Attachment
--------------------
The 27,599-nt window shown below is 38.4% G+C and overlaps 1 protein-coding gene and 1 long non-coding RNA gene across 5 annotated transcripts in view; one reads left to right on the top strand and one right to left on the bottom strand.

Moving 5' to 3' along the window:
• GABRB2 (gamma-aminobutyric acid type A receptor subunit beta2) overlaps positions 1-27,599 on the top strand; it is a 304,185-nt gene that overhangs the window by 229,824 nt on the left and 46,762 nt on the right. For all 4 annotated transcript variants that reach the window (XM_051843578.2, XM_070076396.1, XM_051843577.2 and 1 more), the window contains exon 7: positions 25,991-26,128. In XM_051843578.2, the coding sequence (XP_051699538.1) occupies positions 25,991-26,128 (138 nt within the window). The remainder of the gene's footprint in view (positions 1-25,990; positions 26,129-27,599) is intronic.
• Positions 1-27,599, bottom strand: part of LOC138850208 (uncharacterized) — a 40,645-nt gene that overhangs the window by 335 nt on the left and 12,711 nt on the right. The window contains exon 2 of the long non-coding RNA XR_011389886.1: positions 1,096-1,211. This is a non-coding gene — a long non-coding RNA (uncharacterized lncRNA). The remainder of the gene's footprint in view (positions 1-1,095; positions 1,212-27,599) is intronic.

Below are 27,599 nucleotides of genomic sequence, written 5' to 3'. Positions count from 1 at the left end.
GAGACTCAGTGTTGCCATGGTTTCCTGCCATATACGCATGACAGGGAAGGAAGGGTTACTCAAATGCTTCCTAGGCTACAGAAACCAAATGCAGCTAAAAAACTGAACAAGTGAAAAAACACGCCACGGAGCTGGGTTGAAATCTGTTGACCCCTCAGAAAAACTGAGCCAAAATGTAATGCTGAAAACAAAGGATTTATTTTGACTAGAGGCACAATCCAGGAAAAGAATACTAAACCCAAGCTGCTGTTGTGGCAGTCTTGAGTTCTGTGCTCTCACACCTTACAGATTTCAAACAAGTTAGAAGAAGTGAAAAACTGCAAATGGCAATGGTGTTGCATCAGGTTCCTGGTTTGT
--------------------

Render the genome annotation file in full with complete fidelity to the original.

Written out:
The 27,599-nt window shown below is 38.4% G+C and overlaps 1 protein-coding gene and 1 long non-coding RNA gene across 5 annotated transcripts in view; one reads left to right on the top strand and one right to left on the bottom strand.

Moving 5' to 3' along the window:
• GABRB2 (gamma-aminobutyric acid type A receptor subunit beta2) overlaps positions 1-27,599 on the top strand; it is a 304,185-nt gene that overhangs the window by 229,824 nt on the left and 46,762 nt on the right. For all 4 annotated transcript variants that reach the window (XM_051843578.2, XM_070076396.1, XM_051843577.2 and 1 more), the window contains exon 7: positions 25,991-26,128. In XM_051843578.2, the coding sequence (XP_051699538.1) occupies positions 25,991-26,128 (138 nt within the window). The remainder of the gene's footprint in view (positions 1-25,990; positions 26,129-27,599) is intronic.
• Positions 1-27,599, bottom strand: part of LOC138850208 (uncharacterized) — a 40,645-nt gene that overhangs the window by 335 nt on the left and 12,711 nt on the right. The window contains exon 2 of the long non-coding RNA XR_011389886.1: positions 1,096-1,211. This is a non-coding gene — a long non-coding RNA (uncharacterized lncRNA). The remainder of the gene's footprint in view (positions 1-1,095; positions 1,212-27,599) is intronic.

Below are 27,599 nucleotides of genomic sequence, written 5' to 3'. Positions count from 1 at the left end.
GAGACTCAGTGTTGCCATGGTTTCCTGCCATATACGCATGACAGGGAAGGAAGGGTTACTCAAATGCTTCCTAGGCTACAGAAACCAAATGCAGCTAAAAAACTGAACAAGTGAAAAAACACGCCACGGAGCTGGGTTGAAATCTGTTGACCCCTCAGAAAAACTGAGCCAAAATGTAATGCTGAAAACAAAGGATTTATTTTGACTAGAGGCACAATCCAGGAAAAGAATACTAAACCCAAGCTGCTGTTGTGGCAGTCTTGAGTTCTGTGCTCTCACACCTTACAGATTTCAAACAAGTTAGAAGAAGTGAAAAACTGCAAATGGCAATGGTGTTGCATCAGGTTCCTGGTTTGT